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THE NEW HAND-BOOK OF ELOCUTION.

From THE SENATUS OF THE UNIVERSITY OF GLASGOW.

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COLLEGE, 9th December, 1864. SIR-The Senate, at their meeting yesterday, agreed to recognize attendance at your Classes as qualifying Students of Divinity of this University to become competitors for the Dowanhill Prizes, about to be instituted.

I remain, Sir, yours faithfully

DUN. H. WEIR, Clerk of Senate. Walter BAYNHAM, Esq,

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From Professor Nichol, Professor of English Language and Literature,

University of Glasgow.

THE COLLEGE, Glasgow, 16th December, 1864. HAVING heard Mr. W. BAYNHAM read, I can confidently recommend him as a Teacher of Elocation. His delivery is effective and graceful. He renders some of the most subtle passages of our English Classic a cle and unaffected style, which evinces scholarly appreciation of the authors he has studied, as well as a thorough knowledge of the rules of his art, and a full command of an excellent voice.

JOHN NICHOL.

THE

NEW HAND-BOOK

OF

E LO CU TION,

WITH

RULES FOR AUDIBLE AND CORRECT PRONUNCIATION IN

READING AND SPELLING.

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" Whose end both at the first, and now, was, and is, to hold as 'twere the mirror

up to Nature."-SHAKESPEARE.

GLASGOW: PORTEOUS BROTHERS.
LONDON: SIMPKIN, MARSHALL, AND COMPANY.

1873.

260.

267

q

PREFACE.

WITH respect to the position which the words of the Compiler of this Treatise holds in relation to the Extracts which are to follow, it is conceived that “only in such a world he fills up a place which may be better supplied when he has made it empty:"—that the more room he leaves for the language of others, the more gratifying it will be to the reader. Briefly, then, he would introduce his book as one whose nature, end, and aim may be recognized by its title:-A New Hand-book of Elocution. The Novelty to which it lays claim is confined chiefly to the selections, most of which are now introduced into an Elocutionary Manual for the tirst time. They have been chosen after due deliberation, assisted by an experience gleaned from many years' acquaintance with the class-room and public platform. They are presented therefore with the pleasing confidence of knowing that they will not alone instruct and interest the Private Student, but will be found correspondingly suggestive and EFFECTIVE to the Professional Reader and Reciter.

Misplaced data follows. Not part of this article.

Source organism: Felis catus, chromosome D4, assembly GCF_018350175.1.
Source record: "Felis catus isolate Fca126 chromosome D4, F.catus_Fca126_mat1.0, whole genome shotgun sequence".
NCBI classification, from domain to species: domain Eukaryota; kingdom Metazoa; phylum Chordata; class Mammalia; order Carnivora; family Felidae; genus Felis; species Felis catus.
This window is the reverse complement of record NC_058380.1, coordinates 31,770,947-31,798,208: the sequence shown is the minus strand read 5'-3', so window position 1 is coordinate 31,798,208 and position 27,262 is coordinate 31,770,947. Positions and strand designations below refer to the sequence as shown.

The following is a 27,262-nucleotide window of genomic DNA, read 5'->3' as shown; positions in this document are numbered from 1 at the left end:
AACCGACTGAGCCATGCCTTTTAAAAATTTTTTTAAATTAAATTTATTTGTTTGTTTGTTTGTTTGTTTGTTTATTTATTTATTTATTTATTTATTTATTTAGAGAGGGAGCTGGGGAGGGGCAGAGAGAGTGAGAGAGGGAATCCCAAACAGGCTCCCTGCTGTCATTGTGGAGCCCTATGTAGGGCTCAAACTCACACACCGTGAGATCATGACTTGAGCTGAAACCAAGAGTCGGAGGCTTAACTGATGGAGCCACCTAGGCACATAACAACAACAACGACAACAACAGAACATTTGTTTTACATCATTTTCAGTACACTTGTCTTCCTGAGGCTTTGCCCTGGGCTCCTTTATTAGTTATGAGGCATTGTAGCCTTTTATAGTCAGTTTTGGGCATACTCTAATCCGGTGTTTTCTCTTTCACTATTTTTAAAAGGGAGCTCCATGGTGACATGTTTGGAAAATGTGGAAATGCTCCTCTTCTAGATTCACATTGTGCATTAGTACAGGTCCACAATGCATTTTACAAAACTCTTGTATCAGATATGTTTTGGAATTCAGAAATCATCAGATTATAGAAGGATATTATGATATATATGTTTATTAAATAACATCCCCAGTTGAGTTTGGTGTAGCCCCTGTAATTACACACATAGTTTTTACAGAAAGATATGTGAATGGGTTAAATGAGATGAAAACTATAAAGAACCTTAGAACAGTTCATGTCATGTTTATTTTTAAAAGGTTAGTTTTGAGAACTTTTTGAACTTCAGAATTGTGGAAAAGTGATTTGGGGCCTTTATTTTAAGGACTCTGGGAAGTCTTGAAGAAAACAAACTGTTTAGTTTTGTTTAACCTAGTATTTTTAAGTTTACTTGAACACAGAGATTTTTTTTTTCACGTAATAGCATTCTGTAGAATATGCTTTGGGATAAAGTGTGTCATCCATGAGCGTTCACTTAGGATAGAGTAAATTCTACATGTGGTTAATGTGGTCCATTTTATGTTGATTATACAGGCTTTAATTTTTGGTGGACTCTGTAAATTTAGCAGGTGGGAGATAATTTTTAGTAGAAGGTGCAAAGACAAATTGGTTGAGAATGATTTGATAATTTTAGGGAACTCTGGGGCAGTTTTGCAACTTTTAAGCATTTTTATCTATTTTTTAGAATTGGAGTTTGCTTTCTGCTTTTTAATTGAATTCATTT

The Work embraces whatever belongs to the domain of reading or oratory. It sets out with TWELVE SIMPLE RULES, which are conceived to be sufficient to enable any Tyro to read audibly, distinctly, and with intelligence. Speaking from experience, the Compiler can affirm that however useful certain Elocutionary Problems (with Phrases no less Problematical) may have been and are to some, they have never in one single instance helped him or any one of his pupils. In all cases SIMPLICITY has been found to be the secret of success.

The pupil should carefully avoid a slavish copy of the master, but he can no more hope to attain to eminence without a Living Example, than a blind man could hope correctly to imitate nature. Sight and sound are indispensable to attain proficiency in the Art; and without an INSTRUCTOR who can shew his disciples reasons for alteration of tone, and practically demonstrate changes of gesture, the concentrated essence of all that has been written on the Theory of Elocution is comparatively USELESS. With regard to Rules, there are certain principles that can never fail to afford help in respect to reading at sight; but when the scholar has attained to a clear and vigorous delivery, with a just appreciation of the Meaning of the respective pieces, the best rules will be found to have grown obsolete, and as cumbersome as the iron frame-work is to the well-set limbs of an active child.

Careful attention has been paid to selections of what are called Elocutionary Extracts ;" and accordingly, in the DRAMATIC SCENES,

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